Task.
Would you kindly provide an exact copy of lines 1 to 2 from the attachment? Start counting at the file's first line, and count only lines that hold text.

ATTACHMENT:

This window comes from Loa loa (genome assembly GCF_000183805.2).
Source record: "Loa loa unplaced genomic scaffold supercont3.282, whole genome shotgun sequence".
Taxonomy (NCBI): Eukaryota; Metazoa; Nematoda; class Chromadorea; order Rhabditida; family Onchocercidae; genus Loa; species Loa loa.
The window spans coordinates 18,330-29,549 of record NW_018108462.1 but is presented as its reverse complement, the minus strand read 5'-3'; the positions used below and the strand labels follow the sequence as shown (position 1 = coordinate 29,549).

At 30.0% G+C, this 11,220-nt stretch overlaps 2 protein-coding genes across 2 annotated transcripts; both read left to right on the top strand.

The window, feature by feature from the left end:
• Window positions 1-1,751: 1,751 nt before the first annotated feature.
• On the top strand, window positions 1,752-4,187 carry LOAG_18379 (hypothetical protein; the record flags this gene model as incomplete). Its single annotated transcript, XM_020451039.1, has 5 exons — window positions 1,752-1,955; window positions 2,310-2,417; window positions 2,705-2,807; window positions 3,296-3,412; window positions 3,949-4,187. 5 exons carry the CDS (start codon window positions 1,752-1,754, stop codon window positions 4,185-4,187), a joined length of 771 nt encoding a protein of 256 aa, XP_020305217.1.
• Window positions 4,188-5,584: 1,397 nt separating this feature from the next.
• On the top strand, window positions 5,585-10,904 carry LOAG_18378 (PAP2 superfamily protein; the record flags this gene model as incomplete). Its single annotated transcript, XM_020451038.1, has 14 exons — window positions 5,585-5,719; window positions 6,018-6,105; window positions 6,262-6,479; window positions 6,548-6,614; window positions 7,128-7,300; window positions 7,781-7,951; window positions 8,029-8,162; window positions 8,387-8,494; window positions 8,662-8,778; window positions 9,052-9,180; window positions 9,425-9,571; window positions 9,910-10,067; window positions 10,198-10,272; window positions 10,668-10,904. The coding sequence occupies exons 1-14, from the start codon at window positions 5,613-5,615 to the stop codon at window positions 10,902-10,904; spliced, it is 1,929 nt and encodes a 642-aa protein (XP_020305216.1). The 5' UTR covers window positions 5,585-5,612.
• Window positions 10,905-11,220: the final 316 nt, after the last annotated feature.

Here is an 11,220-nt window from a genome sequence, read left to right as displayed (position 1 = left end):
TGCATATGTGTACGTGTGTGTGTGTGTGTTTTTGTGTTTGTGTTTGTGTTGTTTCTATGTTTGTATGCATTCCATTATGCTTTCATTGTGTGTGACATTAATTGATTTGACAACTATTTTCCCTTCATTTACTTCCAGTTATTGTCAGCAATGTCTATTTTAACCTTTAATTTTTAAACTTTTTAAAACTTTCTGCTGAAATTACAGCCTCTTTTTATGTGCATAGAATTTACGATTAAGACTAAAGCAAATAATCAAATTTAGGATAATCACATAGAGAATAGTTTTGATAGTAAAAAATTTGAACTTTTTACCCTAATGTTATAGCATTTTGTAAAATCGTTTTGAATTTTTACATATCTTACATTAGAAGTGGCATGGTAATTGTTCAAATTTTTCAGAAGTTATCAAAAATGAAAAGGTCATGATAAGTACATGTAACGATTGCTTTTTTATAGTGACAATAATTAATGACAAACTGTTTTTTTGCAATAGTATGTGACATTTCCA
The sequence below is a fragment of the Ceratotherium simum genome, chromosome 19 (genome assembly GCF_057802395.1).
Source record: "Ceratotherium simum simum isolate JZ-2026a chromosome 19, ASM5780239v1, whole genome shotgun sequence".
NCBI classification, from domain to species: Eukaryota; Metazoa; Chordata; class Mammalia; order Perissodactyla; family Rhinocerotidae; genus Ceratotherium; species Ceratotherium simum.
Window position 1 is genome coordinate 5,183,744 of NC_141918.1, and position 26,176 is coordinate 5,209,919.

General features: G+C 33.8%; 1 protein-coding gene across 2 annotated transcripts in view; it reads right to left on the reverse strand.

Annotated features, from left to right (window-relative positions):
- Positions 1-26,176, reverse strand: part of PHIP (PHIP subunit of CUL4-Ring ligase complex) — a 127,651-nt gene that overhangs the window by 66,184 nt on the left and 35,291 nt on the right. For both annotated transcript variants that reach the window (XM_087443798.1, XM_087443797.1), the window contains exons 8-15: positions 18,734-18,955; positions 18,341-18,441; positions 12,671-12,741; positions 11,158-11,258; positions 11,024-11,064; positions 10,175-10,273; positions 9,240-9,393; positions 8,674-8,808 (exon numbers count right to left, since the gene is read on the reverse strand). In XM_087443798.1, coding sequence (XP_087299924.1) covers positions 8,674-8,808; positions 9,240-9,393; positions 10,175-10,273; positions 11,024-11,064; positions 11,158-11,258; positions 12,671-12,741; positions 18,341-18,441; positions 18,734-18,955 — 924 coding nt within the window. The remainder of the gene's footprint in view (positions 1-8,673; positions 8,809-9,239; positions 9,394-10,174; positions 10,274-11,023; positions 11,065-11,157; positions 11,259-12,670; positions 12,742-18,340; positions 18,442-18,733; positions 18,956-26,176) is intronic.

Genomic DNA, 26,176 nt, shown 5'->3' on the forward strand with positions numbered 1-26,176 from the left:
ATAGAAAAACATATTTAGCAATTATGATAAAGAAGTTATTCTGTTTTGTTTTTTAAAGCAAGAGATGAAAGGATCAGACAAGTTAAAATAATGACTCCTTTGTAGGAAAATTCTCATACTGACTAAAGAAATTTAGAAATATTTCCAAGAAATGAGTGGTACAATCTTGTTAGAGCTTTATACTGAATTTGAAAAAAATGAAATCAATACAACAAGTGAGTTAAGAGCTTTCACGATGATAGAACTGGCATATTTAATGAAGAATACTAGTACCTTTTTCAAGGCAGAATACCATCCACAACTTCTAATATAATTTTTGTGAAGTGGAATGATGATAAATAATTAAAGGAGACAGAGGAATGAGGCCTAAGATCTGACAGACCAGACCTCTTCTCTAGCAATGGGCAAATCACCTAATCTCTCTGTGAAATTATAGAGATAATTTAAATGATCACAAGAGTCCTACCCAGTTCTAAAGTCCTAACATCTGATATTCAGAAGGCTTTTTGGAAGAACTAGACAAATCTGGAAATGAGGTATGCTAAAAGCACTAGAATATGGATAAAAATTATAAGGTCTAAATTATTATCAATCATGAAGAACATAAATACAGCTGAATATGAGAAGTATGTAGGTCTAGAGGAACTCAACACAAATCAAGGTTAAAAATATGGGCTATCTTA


This window comes from Loa loa (genome assembly GCF_000183805.2).
Source record: "Loa loa unplaced genomic scaffold supercont3.282, whole genome shotgun sequence".